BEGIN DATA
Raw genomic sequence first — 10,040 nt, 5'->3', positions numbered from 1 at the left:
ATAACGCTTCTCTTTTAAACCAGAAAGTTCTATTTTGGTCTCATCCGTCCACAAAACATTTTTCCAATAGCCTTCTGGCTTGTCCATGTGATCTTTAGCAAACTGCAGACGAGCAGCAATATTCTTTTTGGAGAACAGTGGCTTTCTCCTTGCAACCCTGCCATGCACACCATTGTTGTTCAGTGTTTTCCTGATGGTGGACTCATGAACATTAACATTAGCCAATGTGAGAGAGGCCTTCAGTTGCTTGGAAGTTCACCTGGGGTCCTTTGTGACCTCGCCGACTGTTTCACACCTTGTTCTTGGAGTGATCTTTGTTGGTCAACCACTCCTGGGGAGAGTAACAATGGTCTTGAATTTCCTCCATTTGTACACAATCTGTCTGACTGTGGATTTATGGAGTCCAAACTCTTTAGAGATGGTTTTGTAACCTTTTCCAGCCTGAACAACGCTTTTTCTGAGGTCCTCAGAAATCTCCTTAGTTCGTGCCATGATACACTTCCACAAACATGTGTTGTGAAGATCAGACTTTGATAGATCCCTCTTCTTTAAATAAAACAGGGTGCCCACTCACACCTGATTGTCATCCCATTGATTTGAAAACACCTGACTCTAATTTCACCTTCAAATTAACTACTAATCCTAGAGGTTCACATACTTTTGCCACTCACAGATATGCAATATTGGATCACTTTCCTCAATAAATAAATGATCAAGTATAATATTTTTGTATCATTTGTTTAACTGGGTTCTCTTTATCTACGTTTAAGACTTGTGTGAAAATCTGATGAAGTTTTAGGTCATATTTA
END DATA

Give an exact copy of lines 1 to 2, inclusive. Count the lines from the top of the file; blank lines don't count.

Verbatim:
Raw genomic sequence first — 10,040 nt, 5'->3', positions numbered from 1 at the left:
ATAACGCTTCTCTTTTAAACCAGAAAGTTCTATTTTGGTCTCATCCGTCCACAAAACATTTTTCCAATAGCCTTCTGGCTTGTCCATGTGATCTTTAGCAAACTGCAGACGAGCAGCAATATTCTTTTTGGAGAACAGTGGCTTTCTCCTTGCAACCCTGCCATGCACACCATTGTTGTTCAGTGTTTTCCTGATGGTGGACTCATGAACATTAACATTAGCCAATGTGAGAGAGGCCTTCAGTTGCTTGGAAGTTCACCTGGGGTCCTTTGTGACCTCGCCGACTGTTTCACACCTTGTTCTTGGAGTGATCTTTGTTGGTCAACCACTCCTGGGGAGAGTAACAATGGTCTTGAATTTCCTCCATTTGTACACAATCTGTCTGACTGTGGATTTATGGAGTCCAAACTCTTTAGAGATGGTTTTGTAACCTTTTCCAGCCTGAACAACGCTTTTTCTGAGGTCCTCAGAAATCTCCTTAGTTCGTGCCATGATACACTTCCACAAACATGTGTTGTGAAGATCAGACTTTGATAGATCCCTCTTCTTTAAATAAAACAGGGTGCCCACTCACACCTGATTGTCATCCCATTGATTTGAAAACACCTGACTCTAATTTCACCTTCAAATTAACTACTAATCCTAGAGGTTCACATACTTTTGCCACTCACAGATATGCAATATTGGATCACTTTCCTCAATAAATAAATGATCAAGTATAATATTTTTGTATCATTTGTTTAACTGGGTTCTCTTTATCTACGTTTAAGACTTGTGTGAAAATCTGATGAAGTTTTAGGTCATATTTA